I was sitting on the bus yesterday morning, reading with headphones in, hood up, lost in my own world, when the woman sitting next to me accidentally elbowed me. She apologized, then in a deep southern drawl, asked, “Whatcha readin’?” I, headphones, still in, flipped the book closed to show her the cover:
She paused to read it, then said, “Wow. I think that’s just so important. It’s like one group of people were treated like crap and bullied and then they turn around and do the same thing.” Her voice was loud, and in my typical public shyness, I could feel the eyes of everyone else on the bus burning into my skin. I timidly responded, “I’m trying to learn everything I can.” She said, “Good for you!” then let me get back to my reading.
This book is not my first stop in learning about the history of Palestine and Israel, nor will it be the last–in fact, I read Abunimah’s book a year ago; this is a re-read, an attempt to answer lingering questions. It is not a simplistic book, whatsoever; Abunimah addresses each possible objection to the creation of one state built on equality and justice, then effectively counters every one. His is a call for a peaceful solution, an end to violence from both sides.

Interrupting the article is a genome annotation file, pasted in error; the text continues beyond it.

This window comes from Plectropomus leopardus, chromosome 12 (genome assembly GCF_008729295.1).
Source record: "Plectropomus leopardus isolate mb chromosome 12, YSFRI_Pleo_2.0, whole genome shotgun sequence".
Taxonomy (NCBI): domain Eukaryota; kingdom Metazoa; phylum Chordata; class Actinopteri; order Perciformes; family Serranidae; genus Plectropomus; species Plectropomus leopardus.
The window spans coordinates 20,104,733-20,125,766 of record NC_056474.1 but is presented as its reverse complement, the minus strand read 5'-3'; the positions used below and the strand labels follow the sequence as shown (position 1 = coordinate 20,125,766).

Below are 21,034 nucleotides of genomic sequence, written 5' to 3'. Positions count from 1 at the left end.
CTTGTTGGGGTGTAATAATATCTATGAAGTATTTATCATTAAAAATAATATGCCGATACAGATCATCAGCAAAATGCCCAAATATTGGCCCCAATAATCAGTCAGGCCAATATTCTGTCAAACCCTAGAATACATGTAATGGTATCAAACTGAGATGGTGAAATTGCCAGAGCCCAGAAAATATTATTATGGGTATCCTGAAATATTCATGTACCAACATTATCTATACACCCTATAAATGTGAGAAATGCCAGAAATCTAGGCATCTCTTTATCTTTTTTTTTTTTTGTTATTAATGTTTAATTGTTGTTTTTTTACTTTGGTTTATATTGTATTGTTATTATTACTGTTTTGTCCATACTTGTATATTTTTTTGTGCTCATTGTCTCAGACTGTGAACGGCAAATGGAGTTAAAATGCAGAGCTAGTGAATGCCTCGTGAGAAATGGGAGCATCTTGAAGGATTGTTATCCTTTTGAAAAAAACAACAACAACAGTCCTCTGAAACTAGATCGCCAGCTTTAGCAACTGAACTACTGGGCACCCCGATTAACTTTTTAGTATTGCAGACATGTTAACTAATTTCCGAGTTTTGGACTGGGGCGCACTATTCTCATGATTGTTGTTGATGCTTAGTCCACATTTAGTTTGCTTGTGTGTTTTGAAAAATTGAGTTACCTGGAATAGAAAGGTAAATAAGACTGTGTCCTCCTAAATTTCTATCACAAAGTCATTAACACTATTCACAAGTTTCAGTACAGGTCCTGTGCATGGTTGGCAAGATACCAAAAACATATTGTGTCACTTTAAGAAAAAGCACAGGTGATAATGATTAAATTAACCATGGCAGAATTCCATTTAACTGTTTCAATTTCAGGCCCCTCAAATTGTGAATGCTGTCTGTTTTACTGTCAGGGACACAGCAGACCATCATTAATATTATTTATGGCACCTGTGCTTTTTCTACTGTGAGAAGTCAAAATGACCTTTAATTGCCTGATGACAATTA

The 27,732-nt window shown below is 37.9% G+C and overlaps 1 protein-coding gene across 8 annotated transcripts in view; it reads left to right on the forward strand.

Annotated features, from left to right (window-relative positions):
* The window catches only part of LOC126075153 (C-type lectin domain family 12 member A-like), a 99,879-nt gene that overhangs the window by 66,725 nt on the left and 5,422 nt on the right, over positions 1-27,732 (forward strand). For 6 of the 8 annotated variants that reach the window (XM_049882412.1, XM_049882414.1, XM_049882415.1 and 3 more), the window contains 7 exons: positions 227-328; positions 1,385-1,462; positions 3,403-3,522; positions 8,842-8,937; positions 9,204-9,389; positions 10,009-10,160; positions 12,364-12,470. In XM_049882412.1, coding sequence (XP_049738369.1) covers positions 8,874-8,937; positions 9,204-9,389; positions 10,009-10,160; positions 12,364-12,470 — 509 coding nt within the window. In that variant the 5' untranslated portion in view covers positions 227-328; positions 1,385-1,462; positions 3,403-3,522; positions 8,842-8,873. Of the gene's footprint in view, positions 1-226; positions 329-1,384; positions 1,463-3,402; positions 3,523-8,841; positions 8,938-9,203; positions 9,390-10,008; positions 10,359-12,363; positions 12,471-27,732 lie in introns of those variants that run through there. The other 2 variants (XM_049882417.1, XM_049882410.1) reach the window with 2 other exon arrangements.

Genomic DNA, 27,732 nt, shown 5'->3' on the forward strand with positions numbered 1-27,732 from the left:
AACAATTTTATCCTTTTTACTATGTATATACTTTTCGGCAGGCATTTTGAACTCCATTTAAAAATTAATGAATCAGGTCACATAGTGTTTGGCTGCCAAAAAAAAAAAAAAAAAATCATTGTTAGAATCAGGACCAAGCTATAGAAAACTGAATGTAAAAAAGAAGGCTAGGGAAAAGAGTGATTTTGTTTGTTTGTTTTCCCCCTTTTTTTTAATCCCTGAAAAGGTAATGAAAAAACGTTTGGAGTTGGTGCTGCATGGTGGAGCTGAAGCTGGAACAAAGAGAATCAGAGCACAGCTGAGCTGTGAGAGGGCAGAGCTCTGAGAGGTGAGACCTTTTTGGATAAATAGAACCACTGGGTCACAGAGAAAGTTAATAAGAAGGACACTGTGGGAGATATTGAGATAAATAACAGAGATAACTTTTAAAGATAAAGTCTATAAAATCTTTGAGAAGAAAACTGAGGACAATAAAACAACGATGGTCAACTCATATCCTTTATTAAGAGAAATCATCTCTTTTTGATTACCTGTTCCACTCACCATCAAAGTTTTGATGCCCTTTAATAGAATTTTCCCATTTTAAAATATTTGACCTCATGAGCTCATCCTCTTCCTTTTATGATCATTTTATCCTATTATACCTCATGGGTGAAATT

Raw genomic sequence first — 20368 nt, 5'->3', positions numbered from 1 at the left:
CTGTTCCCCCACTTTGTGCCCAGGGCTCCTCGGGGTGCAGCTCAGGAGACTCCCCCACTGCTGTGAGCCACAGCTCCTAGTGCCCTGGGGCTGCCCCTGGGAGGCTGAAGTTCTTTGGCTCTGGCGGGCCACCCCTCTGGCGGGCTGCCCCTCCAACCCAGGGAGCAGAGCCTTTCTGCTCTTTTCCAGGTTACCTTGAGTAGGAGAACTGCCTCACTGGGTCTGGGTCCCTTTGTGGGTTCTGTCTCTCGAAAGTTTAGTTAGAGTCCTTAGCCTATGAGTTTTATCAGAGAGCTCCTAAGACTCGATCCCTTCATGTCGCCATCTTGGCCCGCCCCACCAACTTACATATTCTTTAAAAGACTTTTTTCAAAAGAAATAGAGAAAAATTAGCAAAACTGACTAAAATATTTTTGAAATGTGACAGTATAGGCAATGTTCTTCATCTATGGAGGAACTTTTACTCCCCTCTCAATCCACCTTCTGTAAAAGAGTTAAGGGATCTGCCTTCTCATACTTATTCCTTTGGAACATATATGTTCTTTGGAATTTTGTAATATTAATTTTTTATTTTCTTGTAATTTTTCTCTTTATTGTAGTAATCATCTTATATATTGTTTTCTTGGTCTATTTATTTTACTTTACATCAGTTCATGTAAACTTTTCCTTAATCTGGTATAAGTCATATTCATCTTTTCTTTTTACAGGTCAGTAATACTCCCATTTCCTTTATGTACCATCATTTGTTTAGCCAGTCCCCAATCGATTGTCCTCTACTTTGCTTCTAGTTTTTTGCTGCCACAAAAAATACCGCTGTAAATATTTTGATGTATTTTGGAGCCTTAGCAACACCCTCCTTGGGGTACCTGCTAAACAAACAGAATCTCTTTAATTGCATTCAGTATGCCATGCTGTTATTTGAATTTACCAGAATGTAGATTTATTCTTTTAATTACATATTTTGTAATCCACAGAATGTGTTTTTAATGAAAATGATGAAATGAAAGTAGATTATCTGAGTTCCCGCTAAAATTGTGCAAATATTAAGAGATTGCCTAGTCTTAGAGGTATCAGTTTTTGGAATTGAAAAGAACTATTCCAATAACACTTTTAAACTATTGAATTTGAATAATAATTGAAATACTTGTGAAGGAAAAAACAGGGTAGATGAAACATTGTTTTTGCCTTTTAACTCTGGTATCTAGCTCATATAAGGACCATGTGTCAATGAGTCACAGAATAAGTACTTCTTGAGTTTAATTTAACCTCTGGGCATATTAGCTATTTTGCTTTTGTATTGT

For those of you to whom the idea one, equal state built on justice and equality, inclusive of Jewish Israelis and Arab Palestinians alike seems self-evident, it is still worth reading–For me, it’s not a matter of being persuaded, but of gaining a more complete understanding of history and of the possible future.
But this post is not, by any stretch of the imagination, a book review, rather, it is a simple musing on a small encounter on a bus that surprised me. I’ve ordered a second copy of the book, and if I run into that same woman on the bus again, I’ll be handing it to her.